Joe Saunders Is So Bad I Can’t Even Find A Creative Pun For It


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I’d like to take you back a bit, to a simpler time. A better time. A happy time. It was a mere 204 days sooner, and the Angels were getting the monkey that is the Red Sox in the playoffs off their back, finishing up a sweep at Fenway to advance to the ALCS. It happened in dramatic fashion, with the pitching letting us down early, but the offense storming back to win the game by scoring three runs in the 9th, and off closer Jonathan Papelbon no less. It was amazing, and sweet, and nearly as good as winning it all in 2002. It felt like a team that was on a mission, a team that was going somewhere, that could beat anyone. Angel fans everywhere walked just a little bit taller the next day.

Fast forward past those 204 days, and we find ourselves going back to Fenway for the first time since that magical ALDS sweep. This team has had significant changes, obviously – gone is Vladimir Guerrero, Chone Figgins, and Darrin Oliver – but some would say the core of the team is still there. Of course, now that we’ve gotten over the hurdle that is the Red Sox in October, we have their number… right?

Well, yes. If “have their number” means they beat our asses like it’s late September and we’re resting our starters for the playoffs. Except.. we weren’t. Everyone was there. Aybar led off, Abreu was in the two-hole, Morales, Matsui, Hunter, and Rivera were all in the middle of the lineup, and Joe Saunders, the Man With All The Wins, was on the mound. Things even started out perfectly. Scutaro grounded out, Pedroia struck out looking, and Victor Martinez grounded out. Saunders was getting ground ball outs with an occasional strike out mixed in, just like he’s always done.

And then the second inning came around.

When it ended, the Angels were down 3-0, on homers from both Youkilis and Bill-effin’-Hall. Just in case you’re confused about who I mean, Bill Hall is the guy that was with Seattle and Milwaukee last year, and finished 2009 with a .338 SLG. Yeah, that one.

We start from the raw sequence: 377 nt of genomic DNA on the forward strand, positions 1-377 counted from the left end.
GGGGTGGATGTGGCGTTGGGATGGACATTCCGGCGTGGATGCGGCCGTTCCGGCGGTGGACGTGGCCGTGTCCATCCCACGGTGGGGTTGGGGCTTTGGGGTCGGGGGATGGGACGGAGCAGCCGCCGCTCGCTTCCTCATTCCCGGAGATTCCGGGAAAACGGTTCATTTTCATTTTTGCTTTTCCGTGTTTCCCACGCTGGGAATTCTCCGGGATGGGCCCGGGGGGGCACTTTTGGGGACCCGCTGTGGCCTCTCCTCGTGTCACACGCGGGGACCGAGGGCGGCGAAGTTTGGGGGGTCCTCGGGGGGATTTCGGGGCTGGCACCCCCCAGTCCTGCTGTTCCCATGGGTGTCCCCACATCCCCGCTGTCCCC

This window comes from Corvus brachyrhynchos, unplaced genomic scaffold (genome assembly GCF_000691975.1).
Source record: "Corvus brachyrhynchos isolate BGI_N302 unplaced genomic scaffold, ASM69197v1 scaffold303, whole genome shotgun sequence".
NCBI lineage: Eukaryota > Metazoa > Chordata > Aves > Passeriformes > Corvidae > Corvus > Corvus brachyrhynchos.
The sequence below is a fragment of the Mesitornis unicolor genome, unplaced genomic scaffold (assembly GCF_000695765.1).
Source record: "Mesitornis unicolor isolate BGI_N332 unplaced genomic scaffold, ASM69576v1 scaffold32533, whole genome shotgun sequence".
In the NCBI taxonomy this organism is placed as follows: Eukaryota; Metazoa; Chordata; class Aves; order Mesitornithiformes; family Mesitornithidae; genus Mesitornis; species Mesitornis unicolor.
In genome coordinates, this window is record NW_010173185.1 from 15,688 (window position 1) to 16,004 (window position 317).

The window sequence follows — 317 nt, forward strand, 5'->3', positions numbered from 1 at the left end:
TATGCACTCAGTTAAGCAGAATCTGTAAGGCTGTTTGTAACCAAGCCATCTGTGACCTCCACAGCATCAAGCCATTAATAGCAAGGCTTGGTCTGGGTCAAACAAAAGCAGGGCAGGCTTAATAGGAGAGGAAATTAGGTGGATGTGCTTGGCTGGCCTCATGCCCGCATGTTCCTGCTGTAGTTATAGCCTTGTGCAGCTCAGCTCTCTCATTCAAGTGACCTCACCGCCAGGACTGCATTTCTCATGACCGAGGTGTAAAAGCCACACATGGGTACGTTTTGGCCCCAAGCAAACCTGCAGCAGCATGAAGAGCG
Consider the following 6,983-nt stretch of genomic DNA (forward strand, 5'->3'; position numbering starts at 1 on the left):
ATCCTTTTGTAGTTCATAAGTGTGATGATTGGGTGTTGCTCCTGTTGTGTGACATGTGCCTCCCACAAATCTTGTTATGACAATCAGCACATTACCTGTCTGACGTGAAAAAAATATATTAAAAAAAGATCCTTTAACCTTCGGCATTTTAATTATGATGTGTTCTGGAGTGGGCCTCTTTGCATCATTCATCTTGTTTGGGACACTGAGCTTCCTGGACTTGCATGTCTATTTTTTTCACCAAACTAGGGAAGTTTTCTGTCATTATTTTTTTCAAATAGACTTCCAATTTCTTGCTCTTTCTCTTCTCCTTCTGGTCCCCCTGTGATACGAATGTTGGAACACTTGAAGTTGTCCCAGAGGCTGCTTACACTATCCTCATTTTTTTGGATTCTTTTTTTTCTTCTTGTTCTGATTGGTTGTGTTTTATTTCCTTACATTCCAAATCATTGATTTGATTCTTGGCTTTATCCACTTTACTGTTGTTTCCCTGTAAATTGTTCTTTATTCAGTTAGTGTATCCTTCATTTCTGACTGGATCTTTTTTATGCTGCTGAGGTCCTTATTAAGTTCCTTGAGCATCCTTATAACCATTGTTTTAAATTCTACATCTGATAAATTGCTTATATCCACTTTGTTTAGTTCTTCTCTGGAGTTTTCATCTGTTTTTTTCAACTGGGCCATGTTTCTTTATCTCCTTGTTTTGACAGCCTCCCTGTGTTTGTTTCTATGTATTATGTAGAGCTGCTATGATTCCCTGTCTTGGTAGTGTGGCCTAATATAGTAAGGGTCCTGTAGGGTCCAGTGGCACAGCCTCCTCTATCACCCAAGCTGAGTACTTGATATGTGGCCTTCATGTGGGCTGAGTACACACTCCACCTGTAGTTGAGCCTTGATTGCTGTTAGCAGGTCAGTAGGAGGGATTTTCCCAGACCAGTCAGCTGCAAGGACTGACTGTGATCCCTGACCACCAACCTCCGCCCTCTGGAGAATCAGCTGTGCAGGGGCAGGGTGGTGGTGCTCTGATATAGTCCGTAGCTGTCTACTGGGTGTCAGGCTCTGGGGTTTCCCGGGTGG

Next inning, Mike Lowell blasts a double to center that makes it 5-0 Boston. Top of the 4th Hunter is able to draw a leadoff walk, and then we promptly turn that into an out by trying to steal him into scoring position. These are not the actions of a manager that is confident in his team’s ability to score, no matter what he’s telling the media. When you’re down by five runs in the fourth, there’s still a lot of baseball to be played and you need base runners. Risking having them erased, and potential runs turned into outs, is both desperate and dumb. And unfortunately, one leads right into the other.

When all was said and done, the Angels lost 17-8. It’s nice that they scored 8 runs, and maybe it’ll make this seem like less of a blowout in terms of their Runs Scored/Runs Allowed ratio, but let’s be honest with ourselves here. This was a blowout from the 2nd inning on, and at no point were the Angels truly back in the game. I talked yesterday about how ridiculously inconsistent this team is, and this is simply an example of it. Most times, if you score eight runs you’re winning the game. Most times, though, your pitching staff is not giving up 17 runs.

I wish I had a solution to any of this, something that I could suggest that may turn things around. Sadly, I don’t. Littered all over this blog are my fears on how this team would perform this year, on the way we’re relying on career performances to repeat themselves and regression to skip over the Angels this season, and game after game we’re seeing that it’s not happening the way they wanted it to.

On the plus side, games like this one may introduce me to brand new liquors I didn’t even know I liked.

(Nate Proctor is the lead writer for Halo Hangout.  You can stay up to date on all of Nate’s work by following him on TwitterFacebook, or by way of the Halo Hangout RSS feed.)